The place is a petri dish of failed Democrat policies.  You'd think after fifty years of Great Society error they'd think again.  Let the mugging by reality begin.  A city minimum wage of $15 per hour only makes for more misery.
During the 2016 campaign, Catherine Pugh was one of dozens of Democratic politicians calling for the implementation of a $15 per hour minimum wage.

Since being elected mayor of Baltimore in November, though, Pugh has changed her mind about the merits of forcing employers to pay such a high hourly rate. Last week, Pugh announced she would veto a $15 minimum wage bill passed by city council, citing concerns about how it would hurt the city's economy, nonprofits and charities working in the city, and the city government's bottom line.

After doing "some research," Pugh said at a press conference on March 24, "it is not appropriate at this time that I will sign this bill, so I am vetoing this bill."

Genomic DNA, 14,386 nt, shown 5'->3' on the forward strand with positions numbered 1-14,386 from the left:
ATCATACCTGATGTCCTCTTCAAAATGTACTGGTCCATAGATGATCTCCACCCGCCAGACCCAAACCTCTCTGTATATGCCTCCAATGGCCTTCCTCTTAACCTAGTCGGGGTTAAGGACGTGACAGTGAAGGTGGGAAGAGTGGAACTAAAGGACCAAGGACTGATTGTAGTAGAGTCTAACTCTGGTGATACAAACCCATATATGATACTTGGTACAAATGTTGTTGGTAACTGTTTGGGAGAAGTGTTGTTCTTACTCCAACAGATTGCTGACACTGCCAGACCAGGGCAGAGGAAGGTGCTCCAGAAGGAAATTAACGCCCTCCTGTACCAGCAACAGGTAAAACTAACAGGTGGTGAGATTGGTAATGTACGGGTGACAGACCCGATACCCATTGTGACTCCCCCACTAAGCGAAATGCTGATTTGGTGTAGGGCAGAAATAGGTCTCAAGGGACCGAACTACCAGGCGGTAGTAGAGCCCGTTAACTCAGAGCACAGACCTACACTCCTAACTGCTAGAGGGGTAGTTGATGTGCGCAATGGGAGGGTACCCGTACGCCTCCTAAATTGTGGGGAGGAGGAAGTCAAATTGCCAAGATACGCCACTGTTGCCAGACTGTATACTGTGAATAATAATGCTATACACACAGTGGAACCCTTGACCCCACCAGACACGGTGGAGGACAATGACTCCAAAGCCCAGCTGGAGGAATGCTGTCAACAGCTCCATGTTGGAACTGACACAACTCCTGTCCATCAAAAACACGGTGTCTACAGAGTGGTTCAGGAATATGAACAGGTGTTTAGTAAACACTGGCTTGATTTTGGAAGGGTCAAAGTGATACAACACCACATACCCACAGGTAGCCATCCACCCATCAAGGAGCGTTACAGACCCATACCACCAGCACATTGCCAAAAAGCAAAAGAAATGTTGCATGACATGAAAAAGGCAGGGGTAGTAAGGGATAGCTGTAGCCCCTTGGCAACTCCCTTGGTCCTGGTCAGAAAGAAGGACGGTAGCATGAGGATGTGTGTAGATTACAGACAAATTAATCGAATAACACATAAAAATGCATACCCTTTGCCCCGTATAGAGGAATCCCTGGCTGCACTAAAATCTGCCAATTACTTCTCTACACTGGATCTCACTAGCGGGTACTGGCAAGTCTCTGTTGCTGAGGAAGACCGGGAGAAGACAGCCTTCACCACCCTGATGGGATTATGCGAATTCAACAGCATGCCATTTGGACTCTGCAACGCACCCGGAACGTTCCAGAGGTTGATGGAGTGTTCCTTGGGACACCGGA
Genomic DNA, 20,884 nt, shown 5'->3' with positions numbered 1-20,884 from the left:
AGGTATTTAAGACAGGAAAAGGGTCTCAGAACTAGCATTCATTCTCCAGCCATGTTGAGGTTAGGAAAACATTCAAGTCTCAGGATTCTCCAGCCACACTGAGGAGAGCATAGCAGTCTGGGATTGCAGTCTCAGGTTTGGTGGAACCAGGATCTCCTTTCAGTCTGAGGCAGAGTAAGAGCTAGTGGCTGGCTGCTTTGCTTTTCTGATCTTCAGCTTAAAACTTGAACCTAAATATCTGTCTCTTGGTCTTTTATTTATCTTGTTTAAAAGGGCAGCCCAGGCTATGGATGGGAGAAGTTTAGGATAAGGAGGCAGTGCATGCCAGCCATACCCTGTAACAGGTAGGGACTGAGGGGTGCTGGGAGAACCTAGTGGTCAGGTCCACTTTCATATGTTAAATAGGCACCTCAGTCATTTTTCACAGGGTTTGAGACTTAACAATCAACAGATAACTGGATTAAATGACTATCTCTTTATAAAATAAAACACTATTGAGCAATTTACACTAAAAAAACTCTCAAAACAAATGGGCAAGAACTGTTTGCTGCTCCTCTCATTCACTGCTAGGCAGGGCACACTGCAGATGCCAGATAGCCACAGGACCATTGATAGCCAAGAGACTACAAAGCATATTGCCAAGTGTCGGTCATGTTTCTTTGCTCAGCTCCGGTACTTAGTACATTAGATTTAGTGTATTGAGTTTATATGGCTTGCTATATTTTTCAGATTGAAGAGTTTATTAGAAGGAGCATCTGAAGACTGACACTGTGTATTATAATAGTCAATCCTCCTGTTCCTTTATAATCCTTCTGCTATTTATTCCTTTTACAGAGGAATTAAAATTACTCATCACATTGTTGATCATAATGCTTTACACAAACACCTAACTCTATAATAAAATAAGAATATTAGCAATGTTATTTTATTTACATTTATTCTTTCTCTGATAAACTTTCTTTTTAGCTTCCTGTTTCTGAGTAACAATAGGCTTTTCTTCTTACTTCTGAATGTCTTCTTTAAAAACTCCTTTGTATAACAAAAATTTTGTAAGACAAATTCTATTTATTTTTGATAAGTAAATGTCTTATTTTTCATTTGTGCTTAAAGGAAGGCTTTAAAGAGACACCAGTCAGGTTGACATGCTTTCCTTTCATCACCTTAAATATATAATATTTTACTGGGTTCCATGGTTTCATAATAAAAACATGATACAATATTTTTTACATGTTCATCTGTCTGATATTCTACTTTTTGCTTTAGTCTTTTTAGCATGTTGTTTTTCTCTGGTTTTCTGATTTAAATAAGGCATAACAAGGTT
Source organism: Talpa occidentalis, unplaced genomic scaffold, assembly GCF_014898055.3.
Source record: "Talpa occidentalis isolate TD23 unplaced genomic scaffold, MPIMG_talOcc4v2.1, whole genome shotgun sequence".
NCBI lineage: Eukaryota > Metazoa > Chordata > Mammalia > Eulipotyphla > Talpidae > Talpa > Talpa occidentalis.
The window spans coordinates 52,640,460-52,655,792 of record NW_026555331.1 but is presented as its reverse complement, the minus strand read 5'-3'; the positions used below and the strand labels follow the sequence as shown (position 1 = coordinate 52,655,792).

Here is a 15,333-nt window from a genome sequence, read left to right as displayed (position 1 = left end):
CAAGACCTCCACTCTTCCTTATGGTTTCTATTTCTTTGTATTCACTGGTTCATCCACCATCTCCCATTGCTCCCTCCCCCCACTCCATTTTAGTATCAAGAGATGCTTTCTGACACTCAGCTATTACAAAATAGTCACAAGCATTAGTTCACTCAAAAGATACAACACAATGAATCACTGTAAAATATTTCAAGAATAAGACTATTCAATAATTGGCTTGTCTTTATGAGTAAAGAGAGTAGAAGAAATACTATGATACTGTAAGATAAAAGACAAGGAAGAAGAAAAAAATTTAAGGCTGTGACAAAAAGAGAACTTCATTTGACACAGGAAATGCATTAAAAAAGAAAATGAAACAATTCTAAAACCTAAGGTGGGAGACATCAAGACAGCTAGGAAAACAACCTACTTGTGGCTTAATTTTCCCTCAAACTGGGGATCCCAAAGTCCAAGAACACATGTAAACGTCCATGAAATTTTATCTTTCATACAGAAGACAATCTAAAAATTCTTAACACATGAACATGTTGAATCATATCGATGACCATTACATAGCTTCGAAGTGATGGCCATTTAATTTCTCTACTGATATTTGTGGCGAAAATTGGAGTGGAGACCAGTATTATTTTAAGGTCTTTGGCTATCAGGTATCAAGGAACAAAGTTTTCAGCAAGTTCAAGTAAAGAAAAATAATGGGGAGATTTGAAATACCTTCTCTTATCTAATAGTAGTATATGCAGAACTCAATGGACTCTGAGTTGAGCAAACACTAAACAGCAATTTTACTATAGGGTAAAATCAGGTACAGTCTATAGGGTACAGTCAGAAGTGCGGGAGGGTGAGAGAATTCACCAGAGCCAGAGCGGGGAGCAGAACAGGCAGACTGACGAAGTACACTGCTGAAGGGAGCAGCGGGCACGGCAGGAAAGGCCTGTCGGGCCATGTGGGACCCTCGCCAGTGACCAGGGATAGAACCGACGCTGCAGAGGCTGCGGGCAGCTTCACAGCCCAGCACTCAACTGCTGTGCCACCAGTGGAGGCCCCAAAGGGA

Pugh said the bill would not be in the best interest of Baltimore's 76,000 unemployed workers and would drive businesses out of the city to the surrounding counties.
There are likely other Democrat policies at work making Baltimore less friendly to business than surrounding counties are.  That implies a possibility for new policies, to produce a business climate and a labor force such that employers will compete for Baltimore workers, and offer more than minimum wage for their services.  That offer more, dear reader, is the key.  Human capital analyses that stop with "those workers are not worth the hire" neglect the more important challenge, which is equipping people -- preferably when they are still young and capable of cashing in on a productive lifetime -- with the human capital to fill those jobs.

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